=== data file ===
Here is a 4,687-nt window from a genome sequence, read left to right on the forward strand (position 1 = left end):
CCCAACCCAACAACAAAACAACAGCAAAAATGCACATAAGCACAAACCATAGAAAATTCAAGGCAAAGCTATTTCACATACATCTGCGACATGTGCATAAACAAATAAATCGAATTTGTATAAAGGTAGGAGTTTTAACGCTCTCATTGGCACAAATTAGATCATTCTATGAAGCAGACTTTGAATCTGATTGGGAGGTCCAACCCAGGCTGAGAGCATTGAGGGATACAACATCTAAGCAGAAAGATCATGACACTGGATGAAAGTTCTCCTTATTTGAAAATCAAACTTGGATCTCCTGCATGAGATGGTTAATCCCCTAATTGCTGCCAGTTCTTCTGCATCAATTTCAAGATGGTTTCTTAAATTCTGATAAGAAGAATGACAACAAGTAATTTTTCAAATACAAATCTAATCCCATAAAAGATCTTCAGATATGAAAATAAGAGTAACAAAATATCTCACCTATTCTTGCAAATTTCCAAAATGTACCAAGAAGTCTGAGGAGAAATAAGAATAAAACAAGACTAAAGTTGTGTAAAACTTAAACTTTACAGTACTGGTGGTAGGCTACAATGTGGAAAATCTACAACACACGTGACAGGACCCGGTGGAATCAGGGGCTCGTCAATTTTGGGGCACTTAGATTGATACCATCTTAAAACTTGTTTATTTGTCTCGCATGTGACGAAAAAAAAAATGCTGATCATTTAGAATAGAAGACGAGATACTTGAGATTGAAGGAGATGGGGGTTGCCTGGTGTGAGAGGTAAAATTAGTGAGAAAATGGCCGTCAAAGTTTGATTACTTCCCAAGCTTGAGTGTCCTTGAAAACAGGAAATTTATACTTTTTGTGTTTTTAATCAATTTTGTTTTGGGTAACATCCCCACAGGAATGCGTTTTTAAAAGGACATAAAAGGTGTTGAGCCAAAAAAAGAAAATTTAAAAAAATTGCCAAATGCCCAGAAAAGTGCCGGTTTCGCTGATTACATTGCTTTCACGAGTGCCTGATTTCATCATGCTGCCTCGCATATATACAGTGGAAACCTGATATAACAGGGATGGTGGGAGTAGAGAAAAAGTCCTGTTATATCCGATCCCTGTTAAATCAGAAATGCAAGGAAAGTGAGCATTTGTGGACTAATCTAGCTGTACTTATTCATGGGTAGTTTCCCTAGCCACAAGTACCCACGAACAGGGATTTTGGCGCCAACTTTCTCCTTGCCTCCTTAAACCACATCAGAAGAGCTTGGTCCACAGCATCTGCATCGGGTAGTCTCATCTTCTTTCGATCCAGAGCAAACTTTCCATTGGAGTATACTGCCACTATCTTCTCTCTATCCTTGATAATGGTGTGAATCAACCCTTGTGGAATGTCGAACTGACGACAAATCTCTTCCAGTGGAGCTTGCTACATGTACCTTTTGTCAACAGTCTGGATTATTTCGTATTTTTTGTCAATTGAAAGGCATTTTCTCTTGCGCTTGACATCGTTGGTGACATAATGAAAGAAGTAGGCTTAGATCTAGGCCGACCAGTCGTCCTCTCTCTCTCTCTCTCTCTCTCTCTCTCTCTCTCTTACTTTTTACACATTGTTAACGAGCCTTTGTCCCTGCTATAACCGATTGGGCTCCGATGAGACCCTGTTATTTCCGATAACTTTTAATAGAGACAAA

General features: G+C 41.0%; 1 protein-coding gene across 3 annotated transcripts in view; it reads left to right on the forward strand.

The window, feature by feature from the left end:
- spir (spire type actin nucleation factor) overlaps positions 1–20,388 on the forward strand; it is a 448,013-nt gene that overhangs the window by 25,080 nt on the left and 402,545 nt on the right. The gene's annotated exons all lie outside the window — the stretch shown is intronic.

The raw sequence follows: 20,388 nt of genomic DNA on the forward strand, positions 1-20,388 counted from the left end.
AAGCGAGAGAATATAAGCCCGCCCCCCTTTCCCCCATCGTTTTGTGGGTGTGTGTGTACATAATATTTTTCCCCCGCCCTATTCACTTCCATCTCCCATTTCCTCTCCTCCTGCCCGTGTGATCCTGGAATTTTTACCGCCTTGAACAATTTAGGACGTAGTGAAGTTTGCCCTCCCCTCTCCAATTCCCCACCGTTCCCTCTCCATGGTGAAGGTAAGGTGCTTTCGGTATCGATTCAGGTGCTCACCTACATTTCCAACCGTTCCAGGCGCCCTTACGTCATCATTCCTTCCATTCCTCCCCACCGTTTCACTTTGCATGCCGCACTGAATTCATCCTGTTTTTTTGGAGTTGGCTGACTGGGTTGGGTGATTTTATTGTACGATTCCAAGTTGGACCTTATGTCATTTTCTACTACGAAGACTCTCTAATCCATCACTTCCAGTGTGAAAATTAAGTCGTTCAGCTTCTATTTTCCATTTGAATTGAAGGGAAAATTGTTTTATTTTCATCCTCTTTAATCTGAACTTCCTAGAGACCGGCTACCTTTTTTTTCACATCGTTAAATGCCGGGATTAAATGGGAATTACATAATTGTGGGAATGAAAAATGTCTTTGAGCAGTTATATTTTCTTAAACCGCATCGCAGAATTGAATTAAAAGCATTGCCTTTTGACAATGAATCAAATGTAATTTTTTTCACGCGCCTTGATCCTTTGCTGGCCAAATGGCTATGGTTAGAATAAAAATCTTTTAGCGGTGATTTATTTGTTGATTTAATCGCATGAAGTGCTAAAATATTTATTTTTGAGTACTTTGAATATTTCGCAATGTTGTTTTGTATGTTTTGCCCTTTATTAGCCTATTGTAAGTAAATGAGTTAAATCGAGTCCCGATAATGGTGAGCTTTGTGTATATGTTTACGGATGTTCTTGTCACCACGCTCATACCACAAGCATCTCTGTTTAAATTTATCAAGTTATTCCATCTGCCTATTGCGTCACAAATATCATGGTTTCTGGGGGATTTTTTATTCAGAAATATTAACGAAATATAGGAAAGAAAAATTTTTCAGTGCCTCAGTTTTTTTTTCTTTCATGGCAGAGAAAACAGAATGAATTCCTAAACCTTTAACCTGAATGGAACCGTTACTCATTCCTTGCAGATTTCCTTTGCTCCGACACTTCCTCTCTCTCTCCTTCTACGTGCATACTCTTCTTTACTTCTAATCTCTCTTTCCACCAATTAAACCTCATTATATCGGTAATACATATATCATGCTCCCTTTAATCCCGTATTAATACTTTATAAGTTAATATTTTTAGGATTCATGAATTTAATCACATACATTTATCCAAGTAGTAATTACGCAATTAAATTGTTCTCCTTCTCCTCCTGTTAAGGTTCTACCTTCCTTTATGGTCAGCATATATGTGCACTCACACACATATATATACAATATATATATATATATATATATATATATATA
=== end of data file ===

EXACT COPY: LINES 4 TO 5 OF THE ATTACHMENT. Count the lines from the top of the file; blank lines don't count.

The window, feature by feature from the left end:
- spir (spire type actin nucleation factor) overlaps positions 1–20,388 on the forward strand; it is a 448,013-nt gene that overhangs the window by 25,080 nt on the left and 402,545 nt on the right. The gene's annotated exons all lie outside the window — the stretch shown is intronic.